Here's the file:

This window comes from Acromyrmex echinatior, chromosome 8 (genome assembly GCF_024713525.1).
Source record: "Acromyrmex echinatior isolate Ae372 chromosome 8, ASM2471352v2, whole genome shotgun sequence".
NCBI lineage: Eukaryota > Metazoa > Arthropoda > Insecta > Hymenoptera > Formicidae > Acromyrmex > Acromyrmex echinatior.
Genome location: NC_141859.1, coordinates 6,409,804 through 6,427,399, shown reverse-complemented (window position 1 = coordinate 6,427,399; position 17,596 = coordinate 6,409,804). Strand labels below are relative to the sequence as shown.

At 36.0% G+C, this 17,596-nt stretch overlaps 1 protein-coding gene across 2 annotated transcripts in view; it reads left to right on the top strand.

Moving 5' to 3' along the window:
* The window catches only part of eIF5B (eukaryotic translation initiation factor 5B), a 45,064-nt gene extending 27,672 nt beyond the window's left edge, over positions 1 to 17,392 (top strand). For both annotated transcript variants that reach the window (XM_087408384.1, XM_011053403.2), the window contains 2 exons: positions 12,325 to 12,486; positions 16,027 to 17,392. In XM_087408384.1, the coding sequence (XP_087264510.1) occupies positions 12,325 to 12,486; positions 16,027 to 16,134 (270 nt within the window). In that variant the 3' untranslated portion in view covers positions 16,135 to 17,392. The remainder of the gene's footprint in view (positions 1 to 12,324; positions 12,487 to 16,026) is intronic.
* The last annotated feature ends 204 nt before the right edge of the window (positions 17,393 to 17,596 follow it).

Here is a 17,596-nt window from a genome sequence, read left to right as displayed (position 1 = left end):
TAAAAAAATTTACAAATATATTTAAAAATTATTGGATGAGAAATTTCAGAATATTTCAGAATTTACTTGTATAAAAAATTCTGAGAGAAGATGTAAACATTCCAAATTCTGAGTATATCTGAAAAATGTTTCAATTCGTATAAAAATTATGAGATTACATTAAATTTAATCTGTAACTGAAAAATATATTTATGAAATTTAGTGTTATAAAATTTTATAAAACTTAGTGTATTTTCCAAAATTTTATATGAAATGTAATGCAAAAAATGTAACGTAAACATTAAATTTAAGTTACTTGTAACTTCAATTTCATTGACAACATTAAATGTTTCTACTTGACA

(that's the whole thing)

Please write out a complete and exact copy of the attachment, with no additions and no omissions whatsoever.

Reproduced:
This window comes from Acromyrmex echinatior, chromosome 8 (genome assembly GCF_024713525.1).
Source record: "Acromyrmex echinatior isolate Ae372 chromosome 8, ASM2471352v2, whole genome shotgun sequence".
NCBI lineage: Eukaryota > Metazoa > Arthropoda > Insecta > Hymenoptera > Formicidae > Acromyrmex > Acromyrmex echinatior.
Genome location: NC_141859.1, coordinates 6,409,804 through 6,427,399, shown reverse-complemented (window position 1 = coordinate 6,427,399; position 17,596 = coordinate 6,409,804). Strand labels below are relative to the sequence as shown.

At 36.0% G+C, this 17,596-nt stretch overlaps 1 protein-coding gene across 2 annotated transcripts in view; it reads left to right on the top strand.

Moving 5' to 3' along the window:
* The window catches only part of eIF5B (eukaryotic translation initiation factor 5B), a 45,064-nt gene extending 27,672 nt beyond the window's left edge, over positions 1 to 17,392 (top strand). For both annotated transcript variants that reach the window (XM_087408384.1, XM_011053403.2), the window contains 2 exons: positions 12,325 to 12,486; positions 16,027 to 17,392. In XM_087408384.1, the coding sequence (XP_087264510.1) occupies positions 12,325 to 12,486; positions 16,027 to 16,134 (270 nt within the window). In that variant the 3' untranslated portion in view covers positions 16,135 to 17,392. The remainder of the gene's footprint in view (positions 1 to 12,324; positions 12,487 to 16,026) is intronic.
* The last annotated feature ends 204 nt before the right edge of the window (positions 17,393 to 17,596 follow it).

Here is a 17,596-nt window from a genome sequence, read left to right as displayed (position 1 = left end):
TAAAAAAATTTACAAATATATTTAAAAATTATTGGATGAGAAATTTCAGAATATTTCAGAATTTACTTGTATAAAAAATTCTGAGAGAAGATGTAAACATTCCAAATTCTGAGTATATCTGAAAAATGTTTCAATTCGTATAAAAATTATGAGATTACATTAAATTTAATCTGTAACTGAAAAATATATTTATGAAATTTAGTGTTATAAAATTTTATAAAACTTAGTGTATTTTCCAAAATTTTATATGAAATGTAATGCAAAAAATGTAACGTAAACATTAAATTTAAGTTACTTGTAACTTCAATTTCATTGACAACATTAAATGTTTCTACTTGACA